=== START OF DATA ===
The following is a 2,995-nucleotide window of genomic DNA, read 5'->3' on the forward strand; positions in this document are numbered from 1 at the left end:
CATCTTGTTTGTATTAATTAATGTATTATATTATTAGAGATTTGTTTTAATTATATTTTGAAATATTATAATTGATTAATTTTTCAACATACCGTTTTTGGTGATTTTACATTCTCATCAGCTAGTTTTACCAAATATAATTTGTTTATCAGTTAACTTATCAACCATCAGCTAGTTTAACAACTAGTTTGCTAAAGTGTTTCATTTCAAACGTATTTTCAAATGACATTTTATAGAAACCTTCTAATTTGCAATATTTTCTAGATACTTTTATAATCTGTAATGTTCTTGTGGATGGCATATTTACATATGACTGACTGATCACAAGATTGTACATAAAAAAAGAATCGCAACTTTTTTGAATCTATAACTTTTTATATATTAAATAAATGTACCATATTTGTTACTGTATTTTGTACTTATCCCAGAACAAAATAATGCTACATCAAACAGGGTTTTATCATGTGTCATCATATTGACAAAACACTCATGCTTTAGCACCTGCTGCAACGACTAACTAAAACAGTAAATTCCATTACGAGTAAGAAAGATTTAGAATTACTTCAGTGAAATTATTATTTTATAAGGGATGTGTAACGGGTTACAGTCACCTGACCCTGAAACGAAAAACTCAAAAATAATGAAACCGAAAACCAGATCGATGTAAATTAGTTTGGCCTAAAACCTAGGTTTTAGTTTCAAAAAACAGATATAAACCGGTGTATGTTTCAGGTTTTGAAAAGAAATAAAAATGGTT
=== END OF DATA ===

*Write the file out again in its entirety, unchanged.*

The following is a 2,995-nucleotide window of genomic DNA, read 5'->3' on the forward strand; positions in this document are numbered from 1 at the left end:
CATCTTGTTTGTATTAATTAATGTATTATATTATTAGAGATTTGTTTTAATTATATTTTGAAATATTATAATTGATTAATTTTTCAACATACCGTTTTTGGTGATTTTACATTCTCATCAGCTAGTTTTACCAAATATAATTTGTTTATCAGTTAACTTATCAACCATCAGCTAGTTTAACAACTAGTTTGCTAAAGTGTTTCATTTCAAACGTATTTTCAAATGACATTTTATAGAAACCTTCTAATTTGCAATATTTTCTAGATACTTTTATAATCTGTAATGTTCTTGTGGATGGCATATTTACATATGACTGACTGATCACAAGATTGTACATAAAAAAAGAATCGCAACTTTTTTGAATCTATAACTTTTTATATATTAAATAAATGTACCATATTTGTTACTGTATTTTGTACTTATCCCAGAACAAAATAATGCTACATCAAACAGGGTTTTATCATGTGTCATCATATTGACAAAACACTCATGCTTTAGCACCTGCTGCAACGACTAACTAAAACAGTAAATTCCATTACGAGTAAGAAAGATTTAGAATTACTTCAGTGAAATTATTATTTTATAAGGGATGTGTAACGGGTTACAGTCACCTGACCCTGAAACGAAAAACTCAAAAATAATGAAACCGAAAACCAGATCGATGTAAATTAGTTTGGCCTAAAACCTAGGTTTTAGTTTCAAAAAACAGATATAAACCGGTGTATGTTTCAGGTTTTGAAAAGAAATAAAAATGGTT